In the article on the life of astronomer Maria Winkelmann-Kirch I included an image of the orbit of a minor planet that is named after her.
Minor planets are large asteroids orbiting the Sun somewhere between the orbits of Mars and Jupiter. They come in various sizes and we've identified thousands of the biggest ones using telescopes on the ground. There is actually one object in this region large enough to be considered dwarf planet: Ceres. We recently sent the Dawn probe to take some images. Sadly, Mariakirch probably won't get its own probe. It's one of the millions of minor planets, orbiting in the void between Mars and Jupiter.
Mariakirch was discovered at the Palomar Observatory on September 24, 1960 during a collaborative minor planet survey involving the Palomar Observatory and the Dutch Leiden Observatory. It is 2.8 AU from the Sun and takes 4.7 years to make a full orbit. For reference, Mars is 1.5 AU from the Sun and Jupiter is 5 AU.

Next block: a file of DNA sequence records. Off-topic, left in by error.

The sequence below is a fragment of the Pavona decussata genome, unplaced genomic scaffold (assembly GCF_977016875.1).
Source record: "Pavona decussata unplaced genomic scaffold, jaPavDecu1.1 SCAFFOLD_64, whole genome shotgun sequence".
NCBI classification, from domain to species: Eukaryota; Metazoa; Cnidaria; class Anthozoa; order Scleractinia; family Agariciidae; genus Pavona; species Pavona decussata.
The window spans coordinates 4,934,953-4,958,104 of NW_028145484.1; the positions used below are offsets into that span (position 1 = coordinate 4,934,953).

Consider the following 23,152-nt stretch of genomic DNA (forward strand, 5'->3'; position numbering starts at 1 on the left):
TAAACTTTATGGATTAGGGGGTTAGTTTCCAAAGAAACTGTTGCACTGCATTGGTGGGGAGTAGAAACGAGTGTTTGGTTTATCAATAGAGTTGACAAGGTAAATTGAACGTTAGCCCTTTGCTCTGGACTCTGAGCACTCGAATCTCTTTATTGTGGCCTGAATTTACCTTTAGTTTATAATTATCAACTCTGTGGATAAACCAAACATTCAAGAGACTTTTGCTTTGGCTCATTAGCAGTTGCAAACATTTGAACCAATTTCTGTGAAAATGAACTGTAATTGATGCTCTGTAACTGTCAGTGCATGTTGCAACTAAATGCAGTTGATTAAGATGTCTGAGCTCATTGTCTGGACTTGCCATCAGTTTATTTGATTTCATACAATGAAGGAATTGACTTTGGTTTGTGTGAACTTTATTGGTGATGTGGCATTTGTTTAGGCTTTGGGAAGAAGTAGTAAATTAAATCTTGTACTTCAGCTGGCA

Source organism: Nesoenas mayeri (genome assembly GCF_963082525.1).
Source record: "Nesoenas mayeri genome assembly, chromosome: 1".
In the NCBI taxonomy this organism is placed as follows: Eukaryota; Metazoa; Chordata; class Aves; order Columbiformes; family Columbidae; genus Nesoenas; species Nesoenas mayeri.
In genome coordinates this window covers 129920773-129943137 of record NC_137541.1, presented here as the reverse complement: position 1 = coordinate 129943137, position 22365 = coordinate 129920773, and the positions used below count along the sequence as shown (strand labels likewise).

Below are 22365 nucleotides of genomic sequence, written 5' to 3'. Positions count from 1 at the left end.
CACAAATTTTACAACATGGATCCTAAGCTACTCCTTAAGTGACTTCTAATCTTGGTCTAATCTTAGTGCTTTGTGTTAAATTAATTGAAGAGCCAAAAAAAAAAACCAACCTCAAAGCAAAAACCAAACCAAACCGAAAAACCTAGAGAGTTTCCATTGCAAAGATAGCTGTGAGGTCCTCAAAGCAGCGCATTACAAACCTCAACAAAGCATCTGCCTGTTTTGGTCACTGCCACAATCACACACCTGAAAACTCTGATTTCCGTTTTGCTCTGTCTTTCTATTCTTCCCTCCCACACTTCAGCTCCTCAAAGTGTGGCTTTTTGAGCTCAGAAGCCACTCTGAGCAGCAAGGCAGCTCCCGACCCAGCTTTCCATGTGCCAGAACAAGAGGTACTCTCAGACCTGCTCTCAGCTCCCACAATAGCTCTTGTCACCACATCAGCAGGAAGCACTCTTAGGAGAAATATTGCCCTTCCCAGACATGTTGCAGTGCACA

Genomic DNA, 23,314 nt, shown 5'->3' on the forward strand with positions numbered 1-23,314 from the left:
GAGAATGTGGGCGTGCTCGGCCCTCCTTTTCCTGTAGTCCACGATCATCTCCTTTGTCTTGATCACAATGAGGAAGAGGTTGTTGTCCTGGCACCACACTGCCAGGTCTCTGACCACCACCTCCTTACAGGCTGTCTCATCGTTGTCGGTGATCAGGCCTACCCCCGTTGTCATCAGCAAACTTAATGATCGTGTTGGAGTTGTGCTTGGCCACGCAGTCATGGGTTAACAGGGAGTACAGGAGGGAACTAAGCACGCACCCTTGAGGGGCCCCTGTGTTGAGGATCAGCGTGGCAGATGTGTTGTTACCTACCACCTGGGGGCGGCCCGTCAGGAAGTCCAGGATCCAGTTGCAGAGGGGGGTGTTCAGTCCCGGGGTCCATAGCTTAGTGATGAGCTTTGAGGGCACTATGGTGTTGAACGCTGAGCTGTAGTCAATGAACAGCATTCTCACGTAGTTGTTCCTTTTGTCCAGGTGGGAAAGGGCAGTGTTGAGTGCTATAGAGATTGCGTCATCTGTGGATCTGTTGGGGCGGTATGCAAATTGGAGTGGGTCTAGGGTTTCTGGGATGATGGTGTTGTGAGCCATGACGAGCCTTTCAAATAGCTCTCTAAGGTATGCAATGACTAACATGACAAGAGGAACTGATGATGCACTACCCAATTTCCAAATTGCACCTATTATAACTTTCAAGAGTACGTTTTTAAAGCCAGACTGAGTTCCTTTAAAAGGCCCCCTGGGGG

You can learn more about all the minor planets in our solar system by visiting the International Astronomical Union’s Minor Planet Center. It’s where I got the image for the orbit of Mariakirch. As incentive, check out this cool gif of all the known asteroids moving around the asteroid belt.